• Loss of energy/insomnia (but not a decreased need for sleep). Depression can result in an increased need for sleep, but a decreased ability to sleep. This can lead to a significant loss of energy, and difficulty remedying the loss of energy through adequate sleep.
  • Feelings of worthlessness and guilt. People in the midst of a depressive episode might experience intense and overwhelming feelings of guilt or worthlessness, which can be further compounded by the presence of Bipolar Disorder symptoms; experiencing an inability to function in daily life can increase the feelings of worthlessness and guilt already associated with mental health disorders.
  • Extreme sadness, despair, or overwhelm. Bipolar Disorder’s depressive episodes can result in feelings of extreme sadness, despair, and overwhelm. Each of these can, in turn, intensify the other symptoms of the disorder.

Learning how to recognize, manage, and work through all eight of these symptoms is a pivotal part of Bipolar Disorder treatment, and consistent medication usage can aid in keeping depressive and manic symptoms suppressed or at bay. The treatment process is typically an ongoing work in progress, requiring adjustments over the long term, to create a treatment plan that is uniquely catered to each individual’s needs and wants.

Next Steps: Diagnosis and Treatment

Bipolar Disorder can certainly be suspected by people with the condition—or with similar symptoms—but it cannot be diagnosed without the help of a mental health professional. Reaching out to a professional is the first step in receiving a Bipolar Disorder diagnosis, as a professional evaluation is essential to the development of an accurate diagnosis. Self-diagnosis can be helpful in suggesting the need for additional help, but should never take the place of a professional evaluation.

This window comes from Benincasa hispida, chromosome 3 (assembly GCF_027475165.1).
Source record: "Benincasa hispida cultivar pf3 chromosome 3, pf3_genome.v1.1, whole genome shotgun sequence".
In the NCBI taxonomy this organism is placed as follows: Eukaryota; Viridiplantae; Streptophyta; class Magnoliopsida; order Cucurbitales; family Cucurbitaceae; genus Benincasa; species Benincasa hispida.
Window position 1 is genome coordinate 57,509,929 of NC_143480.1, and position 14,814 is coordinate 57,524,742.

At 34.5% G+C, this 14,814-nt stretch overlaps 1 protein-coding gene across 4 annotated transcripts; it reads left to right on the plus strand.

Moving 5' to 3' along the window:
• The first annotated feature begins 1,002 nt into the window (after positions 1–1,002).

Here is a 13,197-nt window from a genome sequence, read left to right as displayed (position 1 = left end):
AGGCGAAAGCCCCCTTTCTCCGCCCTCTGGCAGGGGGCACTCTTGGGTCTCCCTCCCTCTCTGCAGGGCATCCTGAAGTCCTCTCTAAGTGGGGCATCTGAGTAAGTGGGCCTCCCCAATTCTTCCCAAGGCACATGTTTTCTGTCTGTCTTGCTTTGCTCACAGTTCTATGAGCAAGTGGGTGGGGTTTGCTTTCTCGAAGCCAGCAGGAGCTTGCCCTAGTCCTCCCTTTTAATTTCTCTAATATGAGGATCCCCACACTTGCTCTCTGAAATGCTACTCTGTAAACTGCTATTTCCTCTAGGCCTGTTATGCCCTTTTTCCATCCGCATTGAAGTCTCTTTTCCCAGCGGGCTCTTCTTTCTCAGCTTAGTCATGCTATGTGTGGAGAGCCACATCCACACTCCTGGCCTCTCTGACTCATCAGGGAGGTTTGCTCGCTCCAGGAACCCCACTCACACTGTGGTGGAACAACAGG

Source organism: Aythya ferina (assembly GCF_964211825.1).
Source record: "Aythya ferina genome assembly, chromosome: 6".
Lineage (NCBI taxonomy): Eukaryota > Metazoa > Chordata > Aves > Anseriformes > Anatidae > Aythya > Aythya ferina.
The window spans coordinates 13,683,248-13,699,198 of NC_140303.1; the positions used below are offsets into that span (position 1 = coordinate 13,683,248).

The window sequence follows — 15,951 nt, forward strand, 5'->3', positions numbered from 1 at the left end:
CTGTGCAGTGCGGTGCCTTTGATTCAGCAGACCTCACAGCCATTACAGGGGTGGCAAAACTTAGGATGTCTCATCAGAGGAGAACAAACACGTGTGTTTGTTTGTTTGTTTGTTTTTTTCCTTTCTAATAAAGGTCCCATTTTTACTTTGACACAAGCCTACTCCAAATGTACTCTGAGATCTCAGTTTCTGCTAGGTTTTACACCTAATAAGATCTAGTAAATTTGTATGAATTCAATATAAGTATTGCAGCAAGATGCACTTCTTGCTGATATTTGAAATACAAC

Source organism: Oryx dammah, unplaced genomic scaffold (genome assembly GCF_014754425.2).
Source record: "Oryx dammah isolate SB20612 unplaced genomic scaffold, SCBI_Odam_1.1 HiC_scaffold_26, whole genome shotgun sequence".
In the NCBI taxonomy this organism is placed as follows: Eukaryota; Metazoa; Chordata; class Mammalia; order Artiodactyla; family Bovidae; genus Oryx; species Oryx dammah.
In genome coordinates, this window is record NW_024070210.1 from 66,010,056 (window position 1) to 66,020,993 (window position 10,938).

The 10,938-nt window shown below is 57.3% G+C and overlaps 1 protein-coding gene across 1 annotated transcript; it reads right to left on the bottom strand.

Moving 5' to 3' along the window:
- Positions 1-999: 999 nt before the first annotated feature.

If the signs and symptoms of Bipolar Disorder are present, and a diagnosis is given, the next step is developing a treatment plan with the help of a mental health professional. Treatment plans for Bipolar Disorder usually involve a range of treatments, and usually include at least both psychotherapy sessions and some form of medication—most commonly an antidepressant. Because Bipolar Disorder is characterized by dramatic shifts in mood—earning it the name “Bipolar”—getting the correct dosage of medication is often a matter of trial and error, and should always be done under the close supervision of a qualified doctor.

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Am I Bipolar?

The symptoms of Bipolar Disorder encompass far more than simple “moodiness,” and even go beyond feeling both manic and depressed at times. Bipolar Disorder is a serious mental health condition, and must be treated by a professional. It should not be diagnosed, treated, or otherwise acted upon without the supervision and assistance of a professional, and should not be left unattended and untreated. Whether treatment comes in the form of a local mental health authority, or in the form of online therapy, as is offered through sites like BetterHelp, treating Bipolar Disorder is necessary to manage Bipolar Disorder symptoms and effects.

Left untreated, Bipolar Disorder can worsen, and lead to periods of danger for both the individual suffering and those around the individual suffering; this happens in large part due to the possibility of psychosis developing in untreated periods of mania. Psychosis may result in feelings of paranoia, fear, and a distrust of oneself, which could lead to harming oneself or others. If you have begun exhibiting the symptoms listed above, or suspect another form of mental disorder or ill mental health, reach out to a mental health professional today for evaluation and treatment.